MoCo Domestic Violence Court has nearly 90% conviction rate

A recent study released by Sam Houston State University shows that the Montgomery County Domestic Violence Specialty Court is one of the best performing in the nation with a conviction rate of nearly 90% in domestic violence cases.

The study was a collaboration between Ling Ren, a criminal justice professor and researcher at SHSU, and the Montgomery County District Attorney’s Office.

District Attorney Brett Ligon said the data is key to determining how the court is working and what improvements can be made.

Domestic violence is a serious and pervasive problem in every county in Texas,” Ligon said. “For various reasons, the investigation and prosecution of these cases is difficult. We are interested in finding ways to be more effective in protecting those who suffer from abuse. Our cooperation with Dr. Ren and Sam Houston State University has provided us with an honest and lucid assessment of the progress we are making.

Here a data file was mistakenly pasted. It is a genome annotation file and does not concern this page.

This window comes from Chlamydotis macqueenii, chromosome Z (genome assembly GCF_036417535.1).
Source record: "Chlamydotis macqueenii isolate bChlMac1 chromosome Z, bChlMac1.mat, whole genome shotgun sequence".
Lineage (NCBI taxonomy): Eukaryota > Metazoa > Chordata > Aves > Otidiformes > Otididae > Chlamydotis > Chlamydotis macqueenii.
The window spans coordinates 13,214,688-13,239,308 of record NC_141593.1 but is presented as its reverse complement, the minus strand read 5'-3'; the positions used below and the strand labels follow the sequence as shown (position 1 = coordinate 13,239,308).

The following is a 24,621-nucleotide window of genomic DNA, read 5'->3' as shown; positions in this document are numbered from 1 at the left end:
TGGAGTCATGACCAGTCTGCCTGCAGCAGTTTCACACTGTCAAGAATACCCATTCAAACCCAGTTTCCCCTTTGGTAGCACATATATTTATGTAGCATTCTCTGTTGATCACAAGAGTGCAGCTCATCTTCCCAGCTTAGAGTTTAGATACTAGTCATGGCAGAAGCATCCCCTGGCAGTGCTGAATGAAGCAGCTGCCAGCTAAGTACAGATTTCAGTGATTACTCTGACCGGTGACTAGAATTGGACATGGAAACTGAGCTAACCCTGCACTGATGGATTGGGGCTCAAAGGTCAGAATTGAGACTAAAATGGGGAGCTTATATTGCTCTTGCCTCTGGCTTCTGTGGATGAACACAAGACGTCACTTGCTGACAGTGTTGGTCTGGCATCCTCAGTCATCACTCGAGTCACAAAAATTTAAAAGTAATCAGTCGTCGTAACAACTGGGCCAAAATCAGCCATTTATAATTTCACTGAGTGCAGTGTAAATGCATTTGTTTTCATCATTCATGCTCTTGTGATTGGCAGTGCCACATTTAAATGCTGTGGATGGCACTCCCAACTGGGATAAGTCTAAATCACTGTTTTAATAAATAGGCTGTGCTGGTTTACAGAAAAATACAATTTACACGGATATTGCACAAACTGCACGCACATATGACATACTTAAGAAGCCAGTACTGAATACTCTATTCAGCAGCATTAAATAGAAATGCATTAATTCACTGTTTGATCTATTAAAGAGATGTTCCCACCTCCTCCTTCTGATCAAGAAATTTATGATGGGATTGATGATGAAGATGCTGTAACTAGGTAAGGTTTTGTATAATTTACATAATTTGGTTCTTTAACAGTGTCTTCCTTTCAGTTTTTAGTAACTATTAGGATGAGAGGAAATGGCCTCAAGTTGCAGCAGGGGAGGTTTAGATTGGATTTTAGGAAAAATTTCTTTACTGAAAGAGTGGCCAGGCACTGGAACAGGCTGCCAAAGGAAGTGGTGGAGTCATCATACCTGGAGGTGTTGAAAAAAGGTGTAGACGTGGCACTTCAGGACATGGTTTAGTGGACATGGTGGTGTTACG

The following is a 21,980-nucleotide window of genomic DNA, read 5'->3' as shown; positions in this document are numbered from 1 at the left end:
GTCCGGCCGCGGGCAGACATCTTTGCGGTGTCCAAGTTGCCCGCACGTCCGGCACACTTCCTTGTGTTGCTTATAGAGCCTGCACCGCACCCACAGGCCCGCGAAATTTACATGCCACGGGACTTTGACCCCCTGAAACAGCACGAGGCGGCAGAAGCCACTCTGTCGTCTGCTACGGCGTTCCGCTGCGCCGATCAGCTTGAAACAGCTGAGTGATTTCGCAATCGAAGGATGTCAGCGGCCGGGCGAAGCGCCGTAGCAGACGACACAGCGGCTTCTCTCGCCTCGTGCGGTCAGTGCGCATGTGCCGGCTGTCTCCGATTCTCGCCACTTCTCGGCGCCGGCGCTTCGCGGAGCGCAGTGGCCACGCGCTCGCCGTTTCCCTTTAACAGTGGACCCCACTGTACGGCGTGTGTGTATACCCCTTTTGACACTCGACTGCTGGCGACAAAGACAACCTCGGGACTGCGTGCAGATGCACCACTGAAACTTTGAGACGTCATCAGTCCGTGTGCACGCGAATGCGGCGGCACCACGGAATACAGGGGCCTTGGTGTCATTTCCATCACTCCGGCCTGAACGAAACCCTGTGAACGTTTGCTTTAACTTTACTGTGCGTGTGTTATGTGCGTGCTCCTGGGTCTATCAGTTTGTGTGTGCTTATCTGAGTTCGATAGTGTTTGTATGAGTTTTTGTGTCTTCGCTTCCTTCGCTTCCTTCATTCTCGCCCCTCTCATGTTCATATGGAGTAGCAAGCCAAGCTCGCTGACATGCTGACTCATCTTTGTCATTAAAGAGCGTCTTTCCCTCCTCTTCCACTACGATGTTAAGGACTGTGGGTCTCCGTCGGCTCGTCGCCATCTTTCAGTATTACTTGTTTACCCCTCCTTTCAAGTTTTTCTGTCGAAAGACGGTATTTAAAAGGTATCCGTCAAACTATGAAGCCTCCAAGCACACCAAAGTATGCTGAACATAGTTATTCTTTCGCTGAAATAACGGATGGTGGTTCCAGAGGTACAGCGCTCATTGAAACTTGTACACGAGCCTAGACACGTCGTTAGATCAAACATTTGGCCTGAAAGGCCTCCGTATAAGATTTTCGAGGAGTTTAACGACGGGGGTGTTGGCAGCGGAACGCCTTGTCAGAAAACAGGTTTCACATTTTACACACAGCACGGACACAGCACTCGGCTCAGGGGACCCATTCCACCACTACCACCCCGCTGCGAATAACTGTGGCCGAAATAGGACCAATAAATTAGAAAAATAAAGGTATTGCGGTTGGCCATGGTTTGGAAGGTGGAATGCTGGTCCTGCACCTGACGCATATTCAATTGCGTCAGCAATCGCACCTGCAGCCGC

According to data from Ligon’s office, over the past five years, the number of domestic violence cases filed has steadily increased. In 2018, the office filed 732. To date this year, 685 files have been filed.

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Ren said there are more than 200 domestic violence courts in the United States, but few have been systematically and scientifically evaluated.

The Montgomery County Domestic Violence Court was started in 2011 by Law County Court No. 2 Judge Claudia Laird and former Montgomery County Domestic Violence Division Chief Echo Hutson.

“I saw the way domestic violence cases were handled and thought it could be better, Laird said.

Laird, who took the bench in 2011, said tackling domestic violence was part of his platform at the time. She said Ligon and her office have supported domestic violence efforts.

“I’m not surprised it worked out well,” Laird said.

The study, funded by a grant from the university, assessed nearly 6,000 cases between 2009 and 2018, including two years before the tribunal was established.